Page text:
Let’s take “Read More” as an example.  Let’s start with finishing a book with a deadline measurable goal.  The book is 400 pages, I want to read it in one month (4 weeks).  I’ll need to read 100 pages a week or 14.2 a day.  But, I usually do my goals in quarters, right?  So let’s do that for 3 books this make-believe quarter (that’s a quota style habit goal of 1 book a month).  However, I think I can read even more than that!  So, let’s add in a couple more habit goals.  Read 1 short story a week from any online publication and let’s read a poem a day, too!

See how I made an abstract more concrete and track-able?  And when I deal with goals keeping track is the most important part.

Anyways, now that I’ve covered my goal types, I can totally talk to you guys about how I set Quarterly Goals.  Not making promises, but we’ll see if that gets up there next week.

Do you like your goals track-able or not?  Why?
Is there a goal type you think I missed?

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How I Set Writing Goals

This post isn’t about abstract goals (“Be a better writer”) or ones to help form habits (“Read an hour a day” or “Run 3 times a week”).  This one is about things you want to get done (“Write a second draft of X”).  I do think abstract goals and habit goals are important, but I’ll talk about them next week.  These to do goals can be trickier to handle, so I’d thought about sharing my approach.  Thing is, I discovered I have two approaches to these goals.  I like to think of one as a deadline and the other a finish line.

Deadline goals are goals I want done by a certain date.  For example, let’s say I want to have have a 100 page novel edited and I want it done (starting November 1st) by November 30th.

First thing I do, is make sure I can write everyday.  Holidays, kids’ off from school, special events, and such are taken into account.  In this example, there’s (American) Thanksgiving, which gives my kids 3 days off school.  So, I would have 27 writing days.

My Calendar

My Calendar

Now simple math says I should edit 4 pages on 19 of those days and 3 pages on the remaining 8.  I bust out my calendar and arrow post-it notes.  I don’t do 4 pages 19 days straight.  I actually adjust so I do less on the weekends (3 pages then) and make sure the 4 pages fall on the days I have the most time to devote to writing.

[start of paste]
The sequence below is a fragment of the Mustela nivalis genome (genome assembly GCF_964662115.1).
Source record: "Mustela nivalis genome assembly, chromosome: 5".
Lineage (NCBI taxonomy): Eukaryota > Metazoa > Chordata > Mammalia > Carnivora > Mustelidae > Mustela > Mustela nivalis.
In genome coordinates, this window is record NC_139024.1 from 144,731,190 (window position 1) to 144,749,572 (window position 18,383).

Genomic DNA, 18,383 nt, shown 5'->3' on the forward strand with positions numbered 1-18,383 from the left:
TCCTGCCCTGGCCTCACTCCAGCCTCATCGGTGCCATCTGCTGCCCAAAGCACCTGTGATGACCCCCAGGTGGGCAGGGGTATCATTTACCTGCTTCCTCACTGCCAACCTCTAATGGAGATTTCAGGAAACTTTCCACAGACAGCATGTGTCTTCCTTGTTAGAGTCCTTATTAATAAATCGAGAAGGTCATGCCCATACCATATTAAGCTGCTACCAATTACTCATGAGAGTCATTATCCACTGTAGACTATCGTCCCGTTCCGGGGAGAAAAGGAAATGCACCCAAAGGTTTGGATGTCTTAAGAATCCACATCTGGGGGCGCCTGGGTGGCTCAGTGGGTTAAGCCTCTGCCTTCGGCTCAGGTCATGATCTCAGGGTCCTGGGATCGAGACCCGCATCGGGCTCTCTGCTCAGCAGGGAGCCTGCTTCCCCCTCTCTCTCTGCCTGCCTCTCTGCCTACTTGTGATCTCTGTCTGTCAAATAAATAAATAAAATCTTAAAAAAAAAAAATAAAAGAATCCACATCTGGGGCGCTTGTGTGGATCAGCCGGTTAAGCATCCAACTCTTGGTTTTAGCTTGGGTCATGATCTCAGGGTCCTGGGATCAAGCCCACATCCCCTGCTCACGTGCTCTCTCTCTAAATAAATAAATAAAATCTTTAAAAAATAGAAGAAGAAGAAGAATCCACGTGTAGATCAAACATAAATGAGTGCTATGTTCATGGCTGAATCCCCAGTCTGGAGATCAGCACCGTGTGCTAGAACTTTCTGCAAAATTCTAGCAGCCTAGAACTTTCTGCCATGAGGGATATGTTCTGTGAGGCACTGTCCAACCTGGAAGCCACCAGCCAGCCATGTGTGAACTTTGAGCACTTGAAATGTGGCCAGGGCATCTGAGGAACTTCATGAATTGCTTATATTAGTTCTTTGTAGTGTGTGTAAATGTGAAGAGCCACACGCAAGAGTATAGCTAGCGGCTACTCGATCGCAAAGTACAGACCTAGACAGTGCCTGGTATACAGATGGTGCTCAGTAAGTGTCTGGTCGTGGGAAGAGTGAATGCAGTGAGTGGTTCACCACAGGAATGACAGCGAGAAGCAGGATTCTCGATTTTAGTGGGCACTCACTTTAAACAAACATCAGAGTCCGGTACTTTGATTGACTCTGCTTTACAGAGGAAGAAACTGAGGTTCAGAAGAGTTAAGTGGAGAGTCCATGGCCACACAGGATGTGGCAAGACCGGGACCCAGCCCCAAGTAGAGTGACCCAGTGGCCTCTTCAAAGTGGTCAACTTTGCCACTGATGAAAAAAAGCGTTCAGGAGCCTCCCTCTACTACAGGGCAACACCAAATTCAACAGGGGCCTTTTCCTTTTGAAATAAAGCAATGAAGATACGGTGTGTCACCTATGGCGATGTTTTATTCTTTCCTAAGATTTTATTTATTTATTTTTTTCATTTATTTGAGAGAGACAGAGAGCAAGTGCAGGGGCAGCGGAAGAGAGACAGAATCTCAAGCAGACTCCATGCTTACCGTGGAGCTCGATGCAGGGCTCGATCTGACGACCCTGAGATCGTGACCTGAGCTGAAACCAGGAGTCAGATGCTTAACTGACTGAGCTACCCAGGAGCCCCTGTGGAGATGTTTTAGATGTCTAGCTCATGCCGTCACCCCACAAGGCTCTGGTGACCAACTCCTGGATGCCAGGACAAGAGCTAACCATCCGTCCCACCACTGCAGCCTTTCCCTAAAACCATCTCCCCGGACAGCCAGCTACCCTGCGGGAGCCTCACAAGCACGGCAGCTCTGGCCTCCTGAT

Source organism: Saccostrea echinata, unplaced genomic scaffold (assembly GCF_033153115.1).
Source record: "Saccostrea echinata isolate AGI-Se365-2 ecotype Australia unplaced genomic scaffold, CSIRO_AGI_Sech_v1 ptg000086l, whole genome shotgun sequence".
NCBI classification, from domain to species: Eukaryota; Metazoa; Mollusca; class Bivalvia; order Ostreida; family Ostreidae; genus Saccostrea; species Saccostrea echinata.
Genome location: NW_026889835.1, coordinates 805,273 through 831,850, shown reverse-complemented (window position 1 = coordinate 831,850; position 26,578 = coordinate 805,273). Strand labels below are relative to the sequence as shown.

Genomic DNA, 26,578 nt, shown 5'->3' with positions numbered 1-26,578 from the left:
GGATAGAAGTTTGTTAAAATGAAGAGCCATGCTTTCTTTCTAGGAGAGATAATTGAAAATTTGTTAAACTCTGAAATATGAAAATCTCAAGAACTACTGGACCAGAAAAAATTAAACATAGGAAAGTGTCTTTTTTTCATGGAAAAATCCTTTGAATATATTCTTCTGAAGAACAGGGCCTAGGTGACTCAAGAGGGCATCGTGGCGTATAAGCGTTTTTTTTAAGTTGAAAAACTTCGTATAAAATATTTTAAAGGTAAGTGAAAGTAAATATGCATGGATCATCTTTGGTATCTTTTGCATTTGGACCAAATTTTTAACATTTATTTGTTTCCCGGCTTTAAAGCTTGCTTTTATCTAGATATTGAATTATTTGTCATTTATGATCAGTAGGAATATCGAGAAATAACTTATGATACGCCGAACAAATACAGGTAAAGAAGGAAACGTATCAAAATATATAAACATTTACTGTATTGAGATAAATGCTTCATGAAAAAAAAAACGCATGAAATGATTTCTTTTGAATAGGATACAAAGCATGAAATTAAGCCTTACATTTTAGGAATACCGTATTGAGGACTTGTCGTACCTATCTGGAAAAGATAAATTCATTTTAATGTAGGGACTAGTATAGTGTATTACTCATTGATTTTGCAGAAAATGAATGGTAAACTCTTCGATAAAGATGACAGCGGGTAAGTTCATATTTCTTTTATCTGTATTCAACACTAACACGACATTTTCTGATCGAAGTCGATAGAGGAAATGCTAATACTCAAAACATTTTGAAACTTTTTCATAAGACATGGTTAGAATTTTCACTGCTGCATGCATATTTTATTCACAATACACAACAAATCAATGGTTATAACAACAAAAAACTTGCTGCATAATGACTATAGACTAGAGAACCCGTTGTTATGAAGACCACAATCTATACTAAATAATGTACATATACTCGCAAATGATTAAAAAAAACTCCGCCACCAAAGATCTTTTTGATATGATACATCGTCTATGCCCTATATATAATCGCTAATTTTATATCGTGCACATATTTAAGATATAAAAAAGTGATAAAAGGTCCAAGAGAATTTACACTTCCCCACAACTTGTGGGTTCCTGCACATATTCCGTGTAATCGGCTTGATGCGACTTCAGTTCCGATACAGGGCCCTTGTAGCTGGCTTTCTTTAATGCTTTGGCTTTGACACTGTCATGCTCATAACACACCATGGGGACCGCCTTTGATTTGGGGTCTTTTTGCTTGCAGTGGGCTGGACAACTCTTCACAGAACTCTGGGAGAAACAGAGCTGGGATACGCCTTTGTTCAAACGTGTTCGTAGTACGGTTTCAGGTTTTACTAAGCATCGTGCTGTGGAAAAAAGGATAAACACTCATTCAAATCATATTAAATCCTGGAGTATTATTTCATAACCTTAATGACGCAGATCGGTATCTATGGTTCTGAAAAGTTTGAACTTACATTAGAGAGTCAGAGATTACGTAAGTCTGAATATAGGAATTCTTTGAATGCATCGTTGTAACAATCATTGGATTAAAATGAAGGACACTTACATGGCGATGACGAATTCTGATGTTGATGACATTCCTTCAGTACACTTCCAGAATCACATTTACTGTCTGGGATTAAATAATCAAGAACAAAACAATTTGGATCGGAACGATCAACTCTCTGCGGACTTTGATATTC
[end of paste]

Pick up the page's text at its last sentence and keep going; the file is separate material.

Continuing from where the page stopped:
Finish line goals are simpler.  I estimate my work pace or set a goal.  Let’s say I want to write a 30k novella for this example.  The pace for this is 2k Monday, Wednesday – Saturday and 1k on Sunday and Tuesday.  Additionally, I give myself a day off every 10k mark to keep myself from getting burn out.

First step is the calendar again.  Then, using my pace, I start mapping it out.  If I started November 1st (of this year) on November 4th I’d hit 10k, take a break November 5th, November 11th I’d hit 20k, take off November 12th, and reach my goal November 18th (no worrying about hitting the holiday in this example).

Regardless off type, having a good day could set me up to finish early or missing a day due to an unforeseen event could cost me.  Things don’t always go according to plan (hence the post-it arrow use, for adjusting). This is just a rough guideline.

So, that’s how I tackle stuff I want to get done writing.  Pretty simple, but took me years to figure it out.

Do you have a goal setting method?
Got any special goals at the moment?

Categories: Experience | Tags: , , | 5 Comments

The Gray Area ~ It’s Subjective

This is the image from a t-shirt (click to purchase). And it also shows my punny, geeky taste in humor.  It’s okay, you don’t have to like it. 😉

Why did the girl fall off the swing?
Because she was dead.

That jokes is:
A) Funny
B) In Horrible Taste
C) Not Funny/Not Horrible/Whatever

The correct answer is: Any of the above.  Humor is subjective.  Each person is different.

We hear that with writing too.  Right now I’m pointing at you, agent querying/tale submitting slush pile veterans!  I can’t tell you how many emails say something like Just because I don’t like it doesn’t mean everyone else will feel the same.  Good luck and keep trying.